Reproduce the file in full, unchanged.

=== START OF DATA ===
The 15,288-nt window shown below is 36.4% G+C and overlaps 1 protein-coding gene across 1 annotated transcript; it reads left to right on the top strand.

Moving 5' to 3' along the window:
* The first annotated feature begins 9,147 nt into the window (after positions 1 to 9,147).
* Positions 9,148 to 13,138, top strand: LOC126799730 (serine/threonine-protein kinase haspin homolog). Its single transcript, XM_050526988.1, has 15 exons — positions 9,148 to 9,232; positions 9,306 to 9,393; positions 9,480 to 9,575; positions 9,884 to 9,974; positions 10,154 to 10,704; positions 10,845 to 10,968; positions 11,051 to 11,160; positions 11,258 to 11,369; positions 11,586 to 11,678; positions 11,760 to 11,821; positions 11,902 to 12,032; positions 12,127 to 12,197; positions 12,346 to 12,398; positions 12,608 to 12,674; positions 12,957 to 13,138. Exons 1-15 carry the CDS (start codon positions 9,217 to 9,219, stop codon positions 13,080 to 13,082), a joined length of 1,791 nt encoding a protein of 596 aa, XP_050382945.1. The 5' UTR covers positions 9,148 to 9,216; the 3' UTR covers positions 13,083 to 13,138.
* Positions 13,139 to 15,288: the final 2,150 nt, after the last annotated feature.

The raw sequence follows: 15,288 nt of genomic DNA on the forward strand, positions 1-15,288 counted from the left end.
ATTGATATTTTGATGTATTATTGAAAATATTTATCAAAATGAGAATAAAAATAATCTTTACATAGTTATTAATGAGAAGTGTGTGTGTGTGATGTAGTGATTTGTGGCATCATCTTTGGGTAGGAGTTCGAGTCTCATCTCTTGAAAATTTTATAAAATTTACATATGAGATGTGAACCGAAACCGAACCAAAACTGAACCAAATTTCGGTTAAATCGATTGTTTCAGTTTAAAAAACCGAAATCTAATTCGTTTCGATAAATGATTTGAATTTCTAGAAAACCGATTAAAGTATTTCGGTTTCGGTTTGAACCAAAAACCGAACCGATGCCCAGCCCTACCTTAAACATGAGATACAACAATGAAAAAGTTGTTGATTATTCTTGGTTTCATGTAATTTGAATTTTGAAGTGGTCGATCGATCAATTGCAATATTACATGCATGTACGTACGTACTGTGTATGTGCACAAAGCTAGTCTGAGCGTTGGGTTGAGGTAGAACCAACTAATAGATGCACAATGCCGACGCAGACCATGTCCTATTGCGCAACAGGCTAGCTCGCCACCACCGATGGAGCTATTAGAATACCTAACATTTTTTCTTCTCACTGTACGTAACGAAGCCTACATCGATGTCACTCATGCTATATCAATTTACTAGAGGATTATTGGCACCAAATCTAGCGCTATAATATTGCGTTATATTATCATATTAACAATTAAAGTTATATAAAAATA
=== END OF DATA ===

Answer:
The 15,288-nt window shown below is 36.4% G+C and overlaps 1 protein-coding gene across 1 annotated transcript; it reads left to right on the top strand.

Moving 5' to 3' along the window:
* The first annotated feature begins 9,147 nt into the window (after positions 1 to 9,147).
* Positions 9,148 to 13,138, top strand: LOC126799730 (serine/threonine-protein kinase haspin homolog). Its single transcript, XM_050526988.1, has 15 exons — positions 9,148 to 9,232; positions 9,306 to 9,393; positions 9,480 to 9,575; positions 9,884 to 9,974; positions 10,154 to 10,704; positions 10,845 to 10,968; positions 11,051 to 11,160; positions 11,258 to 11,369; positions 11,586 to 11,678; positions 11,760 to 11,821; positions 11,902 to 12,032; positions 12,127 to 12,197; positions 12,346 to 12,398; positions 12,608 to 12,674; positions 12,957 to 13,138. Exons 1-15 carry the CDS (start codon positions 9,217 to 9,219, stop codon positions 13,080 to 13,082), a joined length of 1,791 nt encoding a protein of 596 aa, XP_050382945.1. The 5' UTR covers positions 9,148 to 9,216; the 3' UTR covers positions 13,083 to 13,138.
* Positions 13,139 to 15,288: the final 2,150 nt, after the last annotated feature.

The raw sequence follows: 15,288 nt of genomic DNA on the forward strand, positions 1-15,288 counted from the left end.
ATTGATATTTTGATGTATTATTGAAAATATTTATCAAAATGAGAATAAAAATAATCTTTACATAGTTATTAATGAGAAGTGTGTGTGTGTGATGTAGTGATTTGTGGCATCATCTTTGGGTAGGAGTTCGAGTCTCATCTCTTGAAAATTTTATAAAATTTACATATGAGATGTGAACCGAAACCGAACCAAAACTGAACCAAATTTCGGTTAAATCGATTGTTTCAGTTTAAAAAACCGAAATCTAATTCGTTTCGATAAATGATTTGAATTTCTAGAAAACCGATTAAAGTATTTCGGTTTCGGTTTGAACCAAAAACCGAACCGATGCCCAGCCCTACCTTAAACATGAGATACAACAATGAAAAAGTTGTTGATTATTCTTGGTTTCATGTAATTTGAATTTTGAAGTGGTCGATCGATCAATTGCAATATTACATGCATGTACGTACGTACTGTGTATGTGCACAAAGCTAGTCTGAGCGTTGGGTTGAGGTAGAACCAACTAATAGATGCACAATGCCGACGCAGACCATGTCCTATTGCGCAACAGGCTAGCTCGCCACCACCGATGGAGCTATTAGAATACCTAACATTTTTTCTTCTCACTGTACGTAACGAAGCCTACATCGATGTCACTCATGCTATATCAATTTACTAGAGGATTATTGGCACCAAATCTAGCGCTATAATATTGCGTTATATTATCATATTAACAATTAAAGTTATATAAAAATA